|Alternative names||Sponge toffee, cinder toffee, golden crunchers, hokey pokey|
|Main ingredients||Brown sugar, corn syrup (or molasses or golden syrup), baking soda|
|Cookbook: Honeycomb toffee Media: Honeycomb toffee|
Honeycomb toffee, sponge toffee or cinder toffee is a sugary toffee with a light, rigid, sponge-like texture. Its main ingredients are typically brown sugar, corn syrup (or molasses or golden syrup in the Commonwealth) and baking soda, sometimes with an acid such as vinegar. The baking soda and acid react to form carbon dioxide which is trapped in the highly viscous mixture. When acid is not used, thermal decomposition of the baking soda releases carbon dioxide. The lattice structure is formed while the sugar is liquid, then the toffee sets hard.
In some regions it is often made at home, and a popular recipe for children. It is also made commercially and sold in small blocks, or covered in chocolate, popular examples being the Crunchie or Violet Crumble bar.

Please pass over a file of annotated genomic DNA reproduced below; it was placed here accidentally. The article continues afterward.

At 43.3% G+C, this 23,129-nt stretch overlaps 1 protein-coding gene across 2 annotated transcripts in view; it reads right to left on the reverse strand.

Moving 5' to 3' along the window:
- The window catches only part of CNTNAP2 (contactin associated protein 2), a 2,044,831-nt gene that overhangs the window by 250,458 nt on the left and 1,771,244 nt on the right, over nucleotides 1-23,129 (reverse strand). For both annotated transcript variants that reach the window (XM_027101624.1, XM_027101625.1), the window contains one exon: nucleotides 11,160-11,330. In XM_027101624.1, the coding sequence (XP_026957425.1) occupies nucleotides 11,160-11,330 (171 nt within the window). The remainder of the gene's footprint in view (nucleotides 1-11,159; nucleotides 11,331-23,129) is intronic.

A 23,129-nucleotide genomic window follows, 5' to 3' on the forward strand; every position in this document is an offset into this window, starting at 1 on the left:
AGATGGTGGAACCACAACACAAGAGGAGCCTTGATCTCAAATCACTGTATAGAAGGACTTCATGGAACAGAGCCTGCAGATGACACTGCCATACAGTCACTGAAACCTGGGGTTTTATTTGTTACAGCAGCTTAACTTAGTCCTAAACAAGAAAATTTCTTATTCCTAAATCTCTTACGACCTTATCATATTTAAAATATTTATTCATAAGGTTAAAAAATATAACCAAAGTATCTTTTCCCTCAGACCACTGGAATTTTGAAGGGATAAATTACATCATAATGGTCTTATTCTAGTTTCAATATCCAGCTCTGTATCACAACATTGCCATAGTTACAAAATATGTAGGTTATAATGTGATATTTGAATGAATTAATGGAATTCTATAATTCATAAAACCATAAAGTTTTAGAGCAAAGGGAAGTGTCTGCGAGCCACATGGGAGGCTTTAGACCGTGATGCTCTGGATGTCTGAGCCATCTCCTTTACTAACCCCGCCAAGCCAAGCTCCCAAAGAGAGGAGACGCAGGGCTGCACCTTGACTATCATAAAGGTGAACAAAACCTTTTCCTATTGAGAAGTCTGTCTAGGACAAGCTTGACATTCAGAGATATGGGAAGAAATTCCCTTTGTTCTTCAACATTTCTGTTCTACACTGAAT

Honeycomb toffee is known by a wide variety of names including:
- cinder toffee in Britain "Cinder toffee" is also used to refer to brittle treacle toffee. Yellowman in Northern Ireland is very similar to honeycomb toffee.
- fairy food candy or angel food candy in Wisconsin, United States
- hokey pokey in New Zealand (especially in the Kiwi classic Hokey Pokey ice cream).
- honeycomb in South Africa, Australia and Britain
- puff candy in Scotland
- sea foam in Maine, Washington, Oregon, Utah, California and Michigan, United States
- sponge candy in Milwaukee, Wisconsin, St. Paul, Minnesota, Western New York, and Northwest Pennsylvania, United States
- sponge toffee ("tire éponge") in Canada
- old fashioned puff in Massachusetts
- dalgona (달고나) in South Korea : usually made out of white sugar.
In various cultures
The same confection is a traditional sweet in Japan known as karumeyaki (カルメ焼き?), from the Portuguese caramelo & the Japanese yaki (to bake). It is typically hand-made, and often sold by street vendors. In Hungary, it is known as törökméz (Turkish honey) and commonly sold at town fairs.
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- "Hill Top Candy". hilltop candy.com. 2015. Retrieved 6 arch 2014. Check date values in: